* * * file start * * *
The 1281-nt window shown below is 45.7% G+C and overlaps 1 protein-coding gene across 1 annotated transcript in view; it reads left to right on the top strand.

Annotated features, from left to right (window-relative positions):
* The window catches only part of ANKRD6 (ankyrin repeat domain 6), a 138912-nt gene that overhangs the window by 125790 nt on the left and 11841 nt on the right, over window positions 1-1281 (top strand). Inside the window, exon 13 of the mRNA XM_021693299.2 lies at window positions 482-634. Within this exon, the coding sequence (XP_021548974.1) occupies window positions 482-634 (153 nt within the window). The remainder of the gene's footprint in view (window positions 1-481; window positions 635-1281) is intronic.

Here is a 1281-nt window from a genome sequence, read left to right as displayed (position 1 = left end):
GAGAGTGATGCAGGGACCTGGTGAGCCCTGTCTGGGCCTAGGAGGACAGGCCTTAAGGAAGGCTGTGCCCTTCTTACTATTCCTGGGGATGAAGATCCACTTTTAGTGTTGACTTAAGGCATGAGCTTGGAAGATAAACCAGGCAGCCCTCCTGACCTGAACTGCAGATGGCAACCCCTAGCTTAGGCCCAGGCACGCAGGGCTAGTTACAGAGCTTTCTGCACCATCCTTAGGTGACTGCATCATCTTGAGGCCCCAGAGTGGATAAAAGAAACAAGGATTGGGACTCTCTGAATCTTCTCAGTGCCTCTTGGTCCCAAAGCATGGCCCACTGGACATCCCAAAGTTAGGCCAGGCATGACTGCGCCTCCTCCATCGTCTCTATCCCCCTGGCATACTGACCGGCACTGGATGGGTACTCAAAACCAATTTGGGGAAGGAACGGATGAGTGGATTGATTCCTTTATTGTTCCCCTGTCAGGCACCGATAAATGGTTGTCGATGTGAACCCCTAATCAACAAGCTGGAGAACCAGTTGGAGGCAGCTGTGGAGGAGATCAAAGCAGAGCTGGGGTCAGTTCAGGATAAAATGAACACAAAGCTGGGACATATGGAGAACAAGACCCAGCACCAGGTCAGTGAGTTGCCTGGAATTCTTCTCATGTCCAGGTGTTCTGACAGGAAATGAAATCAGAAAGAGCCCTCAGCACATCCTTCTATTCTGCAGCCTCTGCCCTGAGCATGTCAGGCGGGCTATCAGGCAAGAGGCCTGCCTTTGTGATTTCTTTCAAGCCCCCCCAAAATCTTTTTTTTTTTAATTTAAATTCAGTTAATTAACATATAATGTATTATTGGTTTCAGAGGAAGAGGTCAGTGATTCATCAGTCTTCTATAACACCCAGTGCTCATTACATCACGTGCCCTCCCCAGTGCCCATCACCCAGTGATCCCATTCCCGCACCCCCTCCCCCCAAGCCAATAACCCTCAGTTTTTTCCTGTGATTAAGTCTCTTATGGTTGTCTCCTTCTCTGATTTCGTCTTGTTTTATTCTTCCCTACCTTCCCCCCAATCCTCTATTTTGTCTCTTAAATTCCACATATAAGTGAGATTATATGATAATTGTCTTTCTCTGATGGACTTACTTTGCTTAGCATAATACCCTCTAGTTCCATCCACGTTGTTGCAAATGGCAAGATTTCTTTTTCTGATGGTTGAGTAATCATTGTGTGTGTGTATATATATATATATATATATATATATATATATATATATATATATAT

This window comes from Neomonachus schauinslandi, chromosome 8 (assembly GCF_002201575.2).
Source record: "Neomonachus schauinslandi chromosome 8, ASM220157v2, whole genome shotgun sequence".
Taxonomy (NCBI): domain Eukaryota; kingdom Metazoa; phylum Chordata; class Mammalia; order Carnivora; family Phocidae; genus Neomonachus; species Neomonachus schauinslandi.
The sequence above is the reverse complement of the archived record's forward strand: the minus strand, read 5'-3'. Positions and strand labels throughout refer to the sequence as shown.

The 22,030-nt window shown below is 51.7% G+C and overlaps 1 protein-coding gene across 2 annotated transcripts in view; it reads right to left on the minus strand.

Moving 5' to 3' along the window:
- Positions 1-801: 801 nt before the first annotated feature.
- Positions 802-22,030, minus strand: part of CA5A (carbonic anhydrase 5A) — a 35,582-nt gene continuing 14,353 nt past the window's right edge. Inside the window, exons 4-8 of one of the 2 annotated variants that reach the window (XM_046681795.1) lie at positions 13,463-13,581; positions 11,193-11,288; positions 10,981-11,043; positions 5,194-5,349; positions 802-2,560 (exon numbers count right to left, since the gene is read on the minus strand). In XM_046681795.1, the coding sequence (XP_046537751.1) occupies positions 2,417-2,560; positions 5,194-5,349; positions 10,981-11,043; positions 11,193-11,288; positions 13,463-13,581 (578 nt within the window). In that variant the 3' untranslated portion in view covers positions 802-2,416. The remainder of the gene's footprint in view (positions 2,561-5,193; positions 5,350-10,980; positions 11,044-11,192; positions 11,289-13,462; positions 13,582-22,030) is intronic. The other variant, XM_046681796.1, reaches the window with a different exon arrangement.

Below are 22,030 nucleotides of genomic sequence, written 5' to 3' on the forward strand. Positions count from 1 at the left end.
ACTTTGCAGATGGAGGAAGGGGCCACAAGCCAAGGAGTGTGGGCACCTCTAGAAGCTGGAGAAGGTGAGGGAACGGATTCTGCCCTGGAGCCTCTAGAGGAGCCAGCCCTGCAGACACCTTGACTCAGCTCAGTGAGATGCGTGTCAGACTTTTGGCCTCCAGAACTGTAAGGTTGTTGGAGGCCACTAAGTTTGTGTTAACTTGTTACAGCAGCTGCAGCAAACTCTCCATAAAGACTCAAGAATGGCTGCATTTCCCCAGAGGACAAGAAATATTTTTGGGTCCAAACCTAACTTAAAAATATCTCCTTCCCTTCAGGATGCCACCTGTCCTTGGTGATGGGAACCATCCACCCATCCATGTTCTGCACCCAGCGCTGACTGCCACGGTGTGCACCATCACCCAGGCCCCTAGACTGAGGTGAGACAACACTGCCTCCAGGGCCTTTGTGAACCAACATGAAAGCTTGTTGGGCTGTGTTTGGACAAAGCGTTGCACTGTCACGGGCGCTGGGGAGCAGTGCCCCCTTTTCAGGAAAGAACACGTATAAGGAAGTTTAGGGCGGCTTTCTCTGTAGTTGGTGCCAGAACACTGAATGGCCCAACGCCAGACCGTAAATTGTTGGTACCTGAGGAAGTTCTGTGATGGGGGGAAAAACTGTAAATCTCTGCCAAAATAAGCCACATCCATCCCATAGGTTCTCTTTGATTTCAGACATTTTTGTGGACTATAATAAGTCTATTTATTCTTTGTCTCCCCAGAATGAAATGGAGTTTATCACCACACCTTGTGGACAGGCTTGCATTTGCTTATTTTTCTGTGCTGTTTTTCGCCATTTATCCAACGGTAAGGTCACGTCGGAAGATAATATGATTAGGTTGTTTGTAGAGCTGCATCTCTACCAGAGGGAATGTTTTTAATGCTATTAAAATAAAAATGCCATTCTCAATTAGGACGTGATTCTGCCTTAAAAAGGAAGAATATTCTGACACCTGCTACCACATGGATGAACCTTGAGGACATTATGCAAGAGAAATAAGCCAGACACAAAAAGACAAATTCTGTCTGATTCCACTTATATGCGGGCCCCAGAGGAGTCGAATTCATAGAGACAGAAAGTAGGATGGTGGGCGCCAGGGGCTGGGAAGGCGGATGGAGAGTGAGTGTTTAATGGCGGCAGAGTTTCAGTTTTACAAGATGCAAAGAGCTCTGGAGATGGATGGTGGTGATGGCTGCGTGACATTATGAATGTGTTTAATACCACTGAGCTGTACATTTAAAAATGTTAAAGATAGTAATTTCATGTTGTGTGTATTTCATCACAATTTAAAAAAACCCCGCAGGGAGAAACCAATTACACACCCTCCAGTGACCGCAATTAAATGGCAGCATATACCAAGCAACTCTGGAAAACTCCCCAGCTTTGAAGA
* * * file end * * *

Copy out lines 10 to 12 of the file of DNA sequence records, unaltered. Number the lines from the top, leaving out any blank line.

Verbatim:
The 22,030-nt window shown below is 51.7% G+C and overlaps 1 protein-coding gene across 2 annotated transcripts in view; it reads right to left on the minus strand.

Moving 5' to 3' along the window:
- Positions 1-801: 801 nt before the first annotated feature.